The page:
The San Diego Association of Governments has noticed a big increase throughout the county in the use of golf carts and low-speed vehicles — golf carts being two-seaters and LSVs, as they’re called, being four-seaters.

So, a group of traffic engineers from throughout the county looked at LSVs (often called NEVs, for “neighborhood electric vehicles”) on September 21 and saw a lot of potential for use of electric carts in transportation, according to City of Carlsbad traffic engineer Doug Bilse.

“We have a lot of questions about using them on the streets, and we learned that local jurisdictions need to take action to allow people to use these vehicles on the roads,” Bilse said.

Traffic engineers are starting to think of the way future roads will be designed, especially with the effort to reduce greenhouse gases.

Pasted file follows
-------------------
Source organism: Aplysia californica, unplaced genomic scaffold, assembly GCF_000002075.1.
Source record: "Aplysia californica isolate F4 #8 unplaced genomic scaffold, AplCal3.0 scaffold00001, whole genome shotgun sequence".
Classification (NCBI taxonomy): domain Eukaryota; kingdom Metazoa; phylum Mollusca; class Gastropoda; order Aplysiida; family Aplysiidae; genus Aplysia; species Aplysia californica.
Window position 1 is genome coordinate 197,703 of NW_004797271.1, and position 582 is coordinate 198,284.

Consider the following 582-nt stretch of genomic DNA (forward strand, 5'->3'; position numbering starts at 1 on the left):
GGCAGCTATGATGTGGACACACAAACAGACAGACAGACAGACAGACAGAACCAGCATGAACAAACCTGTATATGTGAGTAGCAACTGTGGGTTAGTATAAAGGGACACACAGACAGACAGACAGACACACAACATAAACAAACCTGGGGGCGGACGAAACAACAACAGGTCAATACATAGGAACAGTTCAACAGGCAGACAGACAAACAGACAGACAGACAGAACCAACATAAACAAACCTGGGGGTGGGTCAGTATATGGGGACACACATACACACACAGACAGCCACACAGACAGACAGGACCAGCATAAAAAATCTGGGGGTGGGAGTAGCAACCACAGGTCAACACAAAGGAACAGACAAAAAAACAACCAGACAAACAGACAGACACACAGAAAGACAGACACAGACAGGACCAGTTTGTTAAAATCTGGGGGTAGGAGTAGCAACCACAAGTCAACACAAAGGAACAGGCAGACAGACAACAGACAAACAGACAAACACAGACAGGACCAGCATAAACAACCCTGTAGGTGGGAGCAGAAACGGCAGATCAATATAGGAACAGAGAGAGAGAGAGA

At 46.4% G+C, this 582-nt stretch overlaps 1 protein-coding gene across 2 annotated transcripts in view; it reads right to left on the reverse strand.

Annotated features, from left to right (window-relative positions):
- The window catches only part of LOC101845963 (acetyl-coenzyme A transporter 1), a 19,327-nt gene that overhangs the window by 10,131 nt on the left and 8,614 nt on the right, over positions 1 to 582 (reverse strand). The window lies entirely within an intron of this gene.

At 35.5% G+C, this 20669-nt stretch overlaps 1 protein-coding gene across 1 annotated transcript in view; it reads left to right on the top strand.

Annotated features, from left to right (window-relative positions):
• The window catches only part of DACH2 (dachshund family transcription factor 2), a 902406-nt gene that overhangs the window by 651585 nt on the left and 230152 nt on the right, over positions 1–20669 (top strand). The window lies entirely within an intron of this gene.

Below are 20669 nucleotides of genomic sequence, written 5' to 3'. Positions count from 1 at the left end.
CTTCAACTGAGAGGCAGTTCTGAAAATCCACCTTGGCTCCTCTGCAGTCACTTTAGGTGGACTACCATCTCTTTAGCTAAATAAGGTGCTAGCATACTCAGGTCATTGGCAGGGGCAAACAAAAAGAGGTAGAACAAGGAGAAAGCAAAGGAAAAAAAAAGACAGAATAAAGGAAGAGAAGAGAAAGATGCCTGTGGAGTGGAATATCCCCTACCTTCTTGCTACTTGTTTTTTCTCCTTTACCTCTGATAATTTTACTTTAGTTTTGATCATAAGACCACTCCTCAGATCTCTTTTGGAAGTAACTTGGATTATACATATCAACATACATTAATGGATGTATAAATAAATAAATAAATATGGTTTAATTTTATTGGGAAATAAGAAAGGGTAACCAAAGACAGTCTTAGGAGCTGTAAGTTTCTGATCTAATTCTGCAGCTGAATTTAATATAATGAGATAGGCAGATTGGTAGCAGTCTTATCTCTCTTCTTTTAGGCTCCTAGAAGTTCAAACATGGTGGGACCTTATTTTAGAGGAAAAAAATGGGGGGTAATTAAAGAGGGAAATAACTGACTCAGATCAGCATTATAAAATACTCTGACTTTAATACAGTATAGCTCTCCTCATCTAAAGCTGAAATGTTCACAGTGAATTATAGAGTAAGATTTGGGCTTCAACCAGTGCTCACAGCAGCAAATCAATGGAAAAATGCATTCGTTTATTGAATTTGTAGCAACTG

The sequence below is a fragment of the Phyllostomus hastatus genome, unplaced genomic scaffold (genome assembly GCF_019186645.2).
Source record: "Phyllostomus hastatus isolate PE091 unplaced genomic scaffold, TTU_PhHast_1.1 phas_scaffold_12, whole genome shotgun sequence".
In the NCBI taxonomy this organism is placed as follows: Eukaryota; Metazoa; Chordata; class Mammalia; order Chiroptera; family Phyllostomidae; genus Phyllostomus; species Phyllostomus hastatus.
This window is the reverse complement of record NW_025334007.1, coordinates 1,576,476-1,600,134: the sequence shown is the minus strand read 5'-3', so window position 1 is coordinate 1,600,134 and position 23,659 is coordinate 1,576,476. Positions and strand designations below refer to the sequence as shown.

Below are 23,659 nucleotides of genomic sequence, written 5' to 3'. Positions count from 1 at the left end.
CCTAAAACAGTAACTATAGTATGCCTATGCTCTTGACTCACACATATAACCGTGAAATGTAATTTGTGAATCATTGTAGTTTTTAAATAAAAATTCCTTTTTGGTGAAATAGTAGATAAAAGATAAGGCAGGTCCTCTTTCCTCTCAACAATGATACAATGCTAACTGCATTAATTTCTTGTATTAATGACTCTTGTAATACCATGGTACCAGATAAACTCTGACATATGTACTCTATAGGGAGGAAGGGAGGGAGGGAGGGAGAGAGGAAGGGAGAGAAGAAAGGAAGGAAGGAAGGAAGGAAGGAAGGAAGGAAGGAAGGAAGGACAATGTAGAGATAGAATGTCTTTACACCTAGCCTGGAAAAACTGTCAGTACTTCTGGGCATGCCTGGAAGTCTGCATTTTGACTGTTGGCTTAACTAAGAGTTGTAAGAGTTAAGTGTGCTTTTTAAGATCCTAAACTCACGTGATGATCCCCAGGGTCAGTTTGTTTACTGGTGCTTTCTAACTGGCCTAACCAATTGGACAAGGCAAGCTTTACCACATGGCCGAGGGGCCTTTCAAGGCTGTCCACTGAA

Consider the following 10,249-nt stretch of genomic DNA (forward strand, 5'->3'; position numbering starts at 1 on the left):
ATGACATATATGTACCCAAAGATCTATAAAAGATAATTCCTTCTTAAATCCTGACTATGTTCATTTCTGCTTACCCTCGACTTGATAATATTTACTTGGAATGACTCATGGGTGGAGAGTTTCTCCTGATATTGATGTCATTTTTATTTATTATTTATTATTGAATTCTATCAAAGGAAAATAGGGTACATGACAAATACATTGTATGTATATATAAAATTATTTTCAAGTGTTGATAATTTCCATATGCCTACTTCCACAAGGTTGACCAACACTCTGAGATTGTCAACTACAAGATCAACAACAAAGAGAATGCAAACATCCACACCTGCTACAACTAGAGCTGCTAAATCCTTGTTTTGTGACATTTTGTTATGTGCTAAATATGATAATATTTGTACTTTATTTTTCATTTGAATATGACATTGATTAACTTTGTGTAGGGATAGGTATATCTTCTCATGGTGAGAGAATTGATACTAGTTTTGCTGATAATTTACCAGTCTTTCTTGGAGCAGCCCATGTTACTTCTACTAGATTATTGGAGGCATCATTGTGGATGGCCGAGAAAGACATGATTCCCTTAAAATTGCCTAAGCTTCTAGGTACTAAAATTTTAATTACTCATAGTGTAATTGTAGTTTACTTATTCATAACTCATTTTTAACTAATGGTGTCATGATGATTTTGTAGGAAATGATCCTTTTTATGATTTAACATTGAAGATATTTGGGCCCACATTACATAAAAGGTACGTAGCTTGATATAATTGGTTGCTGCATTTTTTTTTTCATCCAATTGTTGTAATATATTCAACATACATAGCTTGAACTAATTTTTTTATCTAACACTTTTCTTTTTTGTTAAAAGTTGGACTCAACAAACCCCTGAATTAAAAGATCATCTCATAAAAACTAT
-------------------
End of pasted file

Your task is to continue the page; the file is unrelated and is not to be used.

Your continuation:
“If you look at the percentage of trips, most people’s trips are within a few miles of where they live,” Bilse said. “But with kids to pick up and groceries to haul, for example, they may need transportation sometimes. If you could push a button on your cell and get an [neighborhood electric vehicle] to your door, and if the neighborhood shared a few of them, it would make it so people would need fewer cars.”

 Regional traffic engineers are starting to look at how to include low-speed vehicles in street design, since they expect that self-driving vehicles will be built on low-speed vehicle platforms, Bilse said.